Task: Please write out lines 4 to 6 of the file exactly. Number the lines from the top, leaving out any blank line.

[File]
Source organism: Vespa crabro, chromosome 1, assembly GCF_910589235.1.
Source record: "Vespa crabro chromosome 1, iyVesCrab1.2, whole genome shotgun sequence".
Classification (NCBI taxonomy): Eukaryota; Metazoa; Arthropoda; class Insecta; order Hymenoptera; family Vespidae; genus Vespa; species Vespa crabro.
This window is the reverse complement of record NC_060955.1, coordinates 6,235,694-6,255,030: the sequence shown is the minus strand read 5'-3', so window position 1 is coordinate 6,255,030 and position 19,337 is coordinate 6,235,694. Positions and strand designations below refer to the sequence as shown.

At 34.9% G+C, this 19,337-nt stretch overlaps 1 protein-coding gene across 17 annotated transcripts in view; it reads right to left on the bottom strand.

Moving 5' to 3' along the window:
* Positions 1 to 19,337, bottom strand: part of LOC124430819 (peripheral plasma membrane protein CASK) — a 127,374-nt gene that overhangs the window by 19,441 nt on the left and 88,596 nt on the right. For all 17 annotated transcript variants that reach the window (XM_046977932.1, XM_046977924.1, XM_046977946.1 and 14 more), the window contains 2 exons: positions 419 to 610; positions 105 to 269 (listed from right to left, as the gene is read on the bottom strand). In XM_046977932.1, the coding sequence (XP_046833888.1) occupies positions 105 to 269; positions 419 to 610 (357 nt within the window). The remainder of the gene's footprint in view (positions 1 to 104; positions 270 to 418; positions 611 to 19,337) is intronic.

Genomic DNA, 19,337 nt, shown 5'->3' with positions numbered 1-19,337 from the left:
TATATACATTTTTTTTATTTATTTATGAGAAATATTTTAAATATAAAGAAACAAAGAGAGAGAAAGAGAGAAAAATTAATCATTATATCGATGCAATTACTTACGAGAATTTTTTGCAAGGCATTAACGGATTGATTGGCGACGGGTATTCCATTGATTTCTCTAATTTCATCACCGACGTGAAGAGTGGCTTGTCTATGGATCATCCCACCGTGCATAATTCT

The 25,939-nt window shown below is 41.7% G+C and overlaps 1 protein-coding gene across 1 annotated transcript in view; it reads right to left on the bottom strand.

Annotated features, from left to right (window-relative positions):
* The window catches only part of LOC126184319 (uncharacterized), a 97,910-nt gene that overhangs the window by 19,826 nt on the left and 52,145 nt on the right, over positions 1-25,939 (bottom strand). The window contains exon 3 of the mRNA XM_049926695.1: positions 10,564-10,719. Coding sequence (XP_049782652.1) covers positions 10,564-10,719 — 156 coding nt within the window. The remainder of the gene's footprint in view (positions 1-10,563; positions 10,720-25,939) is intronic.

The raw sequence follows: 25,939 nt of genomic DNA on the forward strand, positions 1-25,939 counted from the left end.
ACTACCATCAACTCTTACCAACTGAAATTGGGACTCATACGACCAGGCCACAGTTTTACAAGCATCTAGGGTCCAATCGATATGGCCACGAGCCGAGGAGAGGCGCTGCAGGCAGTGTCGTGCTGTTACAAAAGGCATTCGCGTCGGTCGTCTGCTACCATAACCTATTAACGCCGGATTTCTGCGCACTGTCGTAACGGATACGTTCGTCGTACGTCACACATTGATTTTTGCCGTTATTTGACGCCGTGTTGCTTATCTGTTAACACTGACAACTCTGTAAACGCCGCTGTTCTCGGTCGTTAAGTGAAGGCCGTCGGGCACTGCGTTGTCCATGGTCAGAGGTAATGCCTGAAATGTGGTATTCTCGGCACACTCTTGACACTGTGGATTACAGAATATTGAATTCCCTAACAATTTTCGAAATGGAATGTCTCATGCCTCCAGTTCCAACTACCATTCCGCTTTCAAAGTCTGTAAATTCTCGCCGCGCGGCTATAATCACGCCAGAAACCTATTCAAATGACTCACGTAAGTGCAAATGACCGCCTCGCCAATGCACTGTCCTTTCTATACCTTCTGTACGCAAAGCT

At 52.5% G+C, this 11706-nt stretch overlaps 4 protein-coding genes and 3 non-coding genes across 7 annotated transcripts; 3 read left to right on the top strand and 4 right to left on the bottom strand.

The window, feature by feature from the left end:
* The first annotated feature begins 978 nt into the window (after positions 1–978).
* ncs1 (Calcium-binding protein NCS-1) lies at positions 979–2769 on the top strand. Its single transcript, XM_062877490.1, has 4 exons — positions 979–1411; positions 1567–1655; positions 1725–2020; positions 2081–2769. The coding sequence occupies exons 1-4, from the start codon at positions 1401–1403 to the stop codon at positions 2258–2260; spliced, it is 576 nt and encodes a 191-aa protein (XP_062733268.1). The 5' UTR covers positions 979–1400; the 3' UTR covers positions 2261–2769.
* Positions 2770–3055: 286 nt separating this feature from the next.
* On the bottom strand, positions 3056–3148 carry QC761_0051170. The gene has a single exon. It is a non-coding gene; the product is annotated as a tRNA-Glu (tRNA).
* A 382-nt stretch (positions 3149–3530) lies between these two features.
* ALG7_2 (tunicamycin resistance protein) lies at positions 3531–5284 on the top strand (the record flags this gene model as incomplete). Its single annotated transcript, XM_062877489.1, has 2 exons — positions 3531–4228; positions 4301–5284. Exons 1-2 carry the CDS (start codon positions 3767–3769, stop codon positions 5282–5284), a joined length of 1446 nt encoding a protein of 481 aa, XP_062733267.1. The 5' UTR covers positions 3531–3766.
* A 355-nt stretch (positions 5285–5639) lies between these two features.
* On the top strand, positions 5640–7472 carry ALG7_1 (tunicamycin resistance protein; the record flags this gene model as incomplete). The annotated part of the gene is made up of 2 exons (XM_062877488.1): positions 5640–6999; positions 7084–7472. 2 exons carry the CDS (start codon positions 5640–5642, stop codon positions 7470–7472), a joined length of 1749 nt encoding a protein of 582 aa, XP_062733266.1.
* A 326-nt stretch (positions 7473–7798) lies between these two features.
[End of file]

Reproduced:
This window is the reverse complement of record NC_060955.1, coordinates 6,235,694-6,255,030: the sequence shown is the minus strand read 5'-3', so window position 1 is coordinate 6,255,030 and position 19,337 is coordinate 6,235,694. Positions and strand designations below refer to the sequence as shown.

At 34.9% G+C, this 19,337-nt stretch overlaps 1 protein-coding gene across 17 annotated transcripts in view; it reads right to left on the bottom strand.

Moving 5' to 3' along the window: